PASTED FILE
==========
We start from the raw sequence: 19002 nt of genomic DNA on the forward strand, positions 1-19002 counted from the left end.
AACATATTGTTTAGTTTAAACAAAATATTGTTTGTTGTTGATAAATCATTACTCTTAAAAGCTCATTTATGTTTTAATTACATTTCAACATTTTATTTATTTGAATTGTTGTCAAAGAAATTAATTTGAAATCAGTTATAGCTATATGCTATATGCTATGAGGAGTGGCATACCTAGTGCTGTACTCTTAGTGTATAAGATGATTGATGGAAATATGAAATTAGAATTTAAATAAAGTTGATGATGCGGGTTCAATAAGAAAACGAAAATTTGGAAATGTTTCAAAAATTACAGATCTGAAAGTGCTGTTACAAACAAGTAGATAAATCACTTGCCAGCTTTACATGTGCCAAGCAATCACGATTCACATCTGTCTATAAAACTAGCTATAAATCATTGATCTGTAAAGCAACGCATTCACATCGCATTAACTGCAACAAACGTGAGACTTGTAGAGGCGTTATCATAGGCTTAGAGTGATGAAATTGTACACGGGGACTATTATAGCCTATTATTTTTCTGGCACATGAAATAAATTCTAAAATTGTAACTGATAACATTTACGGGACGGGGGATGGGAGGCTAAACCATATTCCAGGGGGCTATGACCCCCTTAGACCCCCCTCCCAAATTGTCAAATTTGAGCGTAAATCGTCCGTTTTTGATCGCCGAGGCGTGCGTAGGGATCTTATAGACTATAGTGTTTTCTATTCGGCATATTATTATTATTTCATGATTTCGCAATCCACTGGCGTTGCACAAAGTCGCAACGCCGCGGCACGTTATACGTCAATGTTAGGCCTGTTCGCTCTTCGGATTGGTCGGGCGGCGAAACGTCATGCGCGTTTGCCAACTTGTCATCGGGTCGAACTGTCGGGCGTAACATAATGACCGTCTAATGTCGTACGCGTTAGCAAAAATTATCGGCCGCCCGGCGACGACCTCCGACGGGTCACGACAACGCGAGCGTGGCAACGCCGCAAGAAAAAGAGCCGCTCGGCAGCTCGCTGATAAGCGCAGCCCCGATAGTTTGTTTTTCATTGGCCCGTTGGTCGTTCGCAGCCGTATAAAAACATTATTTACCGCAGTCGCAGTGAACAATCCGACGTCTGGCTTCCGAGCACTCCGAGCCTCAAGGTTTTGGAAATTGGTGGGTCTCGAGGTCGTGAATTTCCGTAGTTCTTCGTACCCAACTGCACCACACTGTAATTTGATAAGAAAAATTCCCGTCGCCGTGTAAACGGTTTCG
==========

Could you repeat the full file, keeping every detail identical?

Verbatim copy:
We start from the raw sequence: 19002 nt of genomic DNA on the forward strand, positions 1-19002 counted from the left end.
AACATATTGTTTAGTTTAAACAAAATATTGTTTGTTGTTGATAAATCATTACTCTTAAAAGCTCATTTATGTTTTAATTACATTTCAACATTTTATTTATTTGAATTGTTGTCAAAGAAATTAATTTGAAATCAGTTATAGCTATATGCTATATGCTATGAGGAGTGGCATACCTAGTGCTGTACTCTTAGTGTATAAGATGATTGATGGAAATATGAAATTAGAATTTAAATAAAGTTGATGATGCGGGTTCAATAAGAAAACGAAAATTTGGAAATGTTTCAAAAATTACAGATCTGAAAGTGCTGTTACAAACAAGTAGATAAATCACTTGCCAGCTTTACATGTGCCAAGCAATCACGATTCACATCTGTCTATAAAACTAGCTATAAATCATTGATCTGTAAAGCAACGCATTCACATCGCATTAACTGCAACAAACGTGAGACTTGTAGAGGCGTTATCATAGGCTTAGAGTGATGAAATTGTACACGGGGACTATTATAGCCTATTATTTTTCTGGCACATGAAATAAATTCTAAAATTGTAACTGATAACATTTACGGGACGGGGGATGGGAGGCTAAACCATATTCCAGGGGGCTATGACCCCCTTAGACCCCCCTCCCAAATTGTCAAATTTGAGCGTAAATCGTCCGTTTTTGATCGCCGAGGCGTGCGTAGGGATCTTATAGACTATAGTGTTTTCTATTCGGCATATTATTATTATTTCATGATTTCGCAATCCACTGGCGTTGCACAAAGTCGCAACGCCGCGGCACGTTATACGTCAATGTTAGGCCTGTTCGCTCTTCGGATTGGTCGGGCGGCGAAACGTCATGCGCGTTTGCCAACTTGTCATCGGGTCGAACTGTCGGGCGTAACATAATGACCGTCTAATGTCGTACGCGTTAGCAAAAATTATCGGCCGCCCGGCGACGACCTCCGACGGGTCACGACAACGCGAGCGTGGCAACGCCGCAAGAAAAAGAGCCGCTCGGCAGCTCGCTGATAAGCGCAGCCCCGATAGTTTGTTTTTCATTGGCCCGTTGGTCGTTCGCAGCCGTATAAAAACATTATTTACCGCAGTCGCAGTGAACAATCCGACGTCTGGCTTCCGAGCACTCCGAGCCTCAAGGTTTTGGAAATTGGTGGGTCTCGAGGTCGTGAATTTCCGTAGTTCTTCGTACCCAACTGCACCACACTGTAATTTGATAAGAAAAATTCCCGTCGCCGTGTAAACGGTTTCG